4. I like this project but it can be simplified by feeding the coins through a single slot and then letting them roll down a J-curve ramp. Then you can place a set of target slots across from the bottom of the J-curve to receive the coins. A J-curve works because each coin type will exit the J-Curve at it’s own unique angle, corresponding to each coin’s slot..

  5. Beautifully made. That was a ton of work. I totally enjoyed watching the process. I don’t think I would undertake it but I sure enjoyed all your hard work. I hate paying to exchange my loose change when I’ve accumulated enough and end up hand rolling it. Something like this would surely come in handy. Thanks for sharing.

  6. A visually appealing, carefully made, multi-layer analog sort “circuit” – what’s not to like? It’s also nice to see a project that doesn’t make a 3-D printer and laser cutter mandatory* which discourages the beginner – rarer and rare these days.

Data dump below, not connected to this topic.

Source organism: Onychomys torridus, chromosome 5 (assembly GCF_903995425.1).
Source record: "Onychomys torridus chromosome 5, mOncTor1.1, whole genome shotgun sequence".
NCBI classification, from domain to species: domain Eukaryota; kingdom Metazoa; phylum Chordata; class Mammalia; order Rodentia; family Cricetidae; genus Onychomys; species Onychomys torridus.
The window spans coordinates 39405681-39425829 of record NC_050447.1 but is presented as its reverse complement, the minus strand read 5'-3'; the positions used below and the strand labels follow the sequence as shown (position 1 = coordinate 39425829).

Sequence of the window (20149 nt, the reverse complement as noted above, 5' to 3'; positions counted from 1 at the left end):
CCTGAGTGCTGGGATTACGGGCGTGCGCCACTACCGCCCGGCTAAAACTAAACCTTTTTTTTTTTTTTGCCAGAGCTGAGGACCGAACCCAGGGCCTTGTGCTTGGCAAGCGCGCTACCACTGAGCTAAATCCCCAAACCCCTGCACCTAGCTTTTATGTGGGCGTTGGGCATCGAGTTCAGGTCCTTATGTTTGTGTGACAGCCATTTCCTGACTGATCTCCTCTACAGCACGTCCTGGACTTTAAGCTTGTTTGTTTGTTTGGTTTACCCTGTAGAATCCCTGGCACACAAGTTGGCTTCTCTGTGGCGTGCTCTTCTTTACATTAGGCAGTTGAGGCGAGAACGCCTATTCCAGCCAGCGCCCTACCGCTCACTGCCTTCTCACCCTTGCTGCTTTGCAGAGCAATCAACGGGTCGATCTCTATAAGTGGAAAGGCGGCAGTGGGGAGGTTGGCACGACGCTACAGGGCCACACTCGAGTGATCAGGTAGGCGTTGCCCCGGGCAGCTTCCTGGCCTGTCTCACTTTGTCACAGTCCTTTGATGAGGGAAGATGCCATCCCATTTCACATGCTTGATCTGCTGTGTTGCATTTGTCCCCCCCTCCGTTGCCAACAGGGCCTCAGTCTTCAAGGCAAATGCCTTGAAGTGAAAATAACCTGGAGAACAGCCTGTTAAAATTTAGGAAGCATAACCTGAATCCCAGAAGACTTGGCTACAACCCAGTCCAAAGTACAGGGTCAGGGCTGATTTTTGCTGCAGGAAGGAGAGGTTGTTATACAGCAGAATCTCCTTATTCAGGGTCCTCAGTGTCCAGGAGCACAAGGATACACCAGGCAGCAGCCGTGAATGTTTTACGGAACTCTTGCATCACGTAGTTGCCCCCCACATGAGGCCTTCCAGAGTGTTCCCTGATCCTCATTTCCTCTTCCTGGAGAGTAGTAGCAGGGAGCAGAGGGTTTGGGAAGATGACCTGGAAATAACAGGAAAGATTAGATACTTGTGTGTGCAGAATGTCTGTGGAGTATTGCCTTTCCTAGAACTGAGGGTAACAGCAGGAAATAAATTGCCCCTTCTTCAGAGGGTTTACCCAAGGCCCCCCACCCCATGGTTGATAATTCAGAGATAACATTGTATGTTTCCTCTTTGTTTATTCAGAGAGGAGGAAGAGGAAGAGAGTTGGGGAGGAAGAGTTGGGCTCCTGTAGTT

Needs to be able to reject the odd button/washer/gasket that gets into the coin jar though…

    *The tracks could be cut with a hobby knife if done carefully.

  7. It bothers me to see people “nitpicking” such an elaborate incredible creation such as this when I would bet money most of you couldn’t creat anything close to this complexity. This requires so many forms of knowledge and skill so few possess these days. I say, Respect to the creator! While SOME different input and opinions help a creator grow with new and better ideas, most of you are just being d!€£$ .. That is all